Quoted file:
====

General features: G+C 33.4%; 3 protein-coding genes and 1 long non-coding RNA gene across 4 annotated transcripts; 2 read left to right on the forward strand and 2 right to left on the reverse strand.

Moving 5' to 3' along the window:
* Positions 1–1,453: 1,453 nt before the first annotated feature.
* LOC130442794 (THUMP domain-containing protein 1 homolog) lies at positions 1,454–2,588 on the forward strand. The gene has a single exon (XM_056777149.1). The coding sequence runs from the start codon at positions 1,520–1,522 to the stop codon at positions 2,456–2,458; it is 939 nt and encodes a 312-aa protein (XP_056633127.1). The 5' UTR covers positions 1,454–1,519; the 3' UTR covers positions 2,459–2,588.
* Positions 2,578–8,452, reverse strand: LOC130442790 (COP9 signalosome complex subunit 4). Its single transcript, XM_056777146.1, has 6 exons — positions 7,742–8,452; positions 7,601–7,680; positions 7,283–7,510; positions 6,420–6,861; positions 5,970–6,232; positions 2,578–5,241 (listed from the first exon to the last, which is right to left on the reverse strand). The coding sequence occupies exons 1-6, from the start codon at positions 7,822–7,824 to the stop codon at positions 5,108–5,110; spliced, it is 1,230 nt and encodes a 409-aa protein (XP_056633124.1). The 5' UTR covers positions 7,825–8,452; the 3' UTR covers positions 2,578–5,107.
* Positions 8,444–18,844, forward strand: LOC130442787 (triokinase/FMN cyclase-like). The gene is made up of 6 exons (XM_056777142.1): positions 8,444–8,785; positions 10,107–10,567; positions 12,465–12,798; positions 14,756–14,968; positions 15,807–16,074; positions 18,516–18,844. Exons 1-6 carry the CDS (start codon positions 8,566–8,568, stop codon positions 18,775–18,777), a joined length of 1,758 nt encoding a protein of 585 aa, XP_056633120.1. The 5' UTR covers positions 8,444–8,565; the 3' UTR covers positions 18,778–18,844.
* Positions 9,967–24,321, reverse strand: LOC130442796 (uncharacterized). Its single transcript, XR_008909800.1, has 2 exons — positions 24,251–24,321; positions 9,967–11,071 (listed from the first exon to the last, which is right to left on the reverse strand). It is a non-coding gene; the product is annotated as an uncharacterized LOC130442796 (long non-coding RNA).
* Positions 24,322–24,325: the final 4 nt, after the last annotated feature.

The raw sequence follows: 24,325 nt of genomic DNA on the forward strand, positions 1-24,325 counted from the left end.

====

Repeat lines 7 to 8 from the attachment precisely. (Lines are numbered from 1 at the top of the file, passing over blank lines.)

* Positions 9,967–24,321, reverse strand: LOC130442796 (uncharacterized). Its single transcript, XR_008909800.1, has 2 exons — positions 24,251–24,321; positions 9,967–11,071 (listed from the first exon to the last, which is right to left on the reverse strand). It is a non-coding gene; the product is annotated as an uncharacterized LOC130442796 (long non-coding RNA).
* Positions 24,322–24,325: the final 4 nt, after the last annotated feature.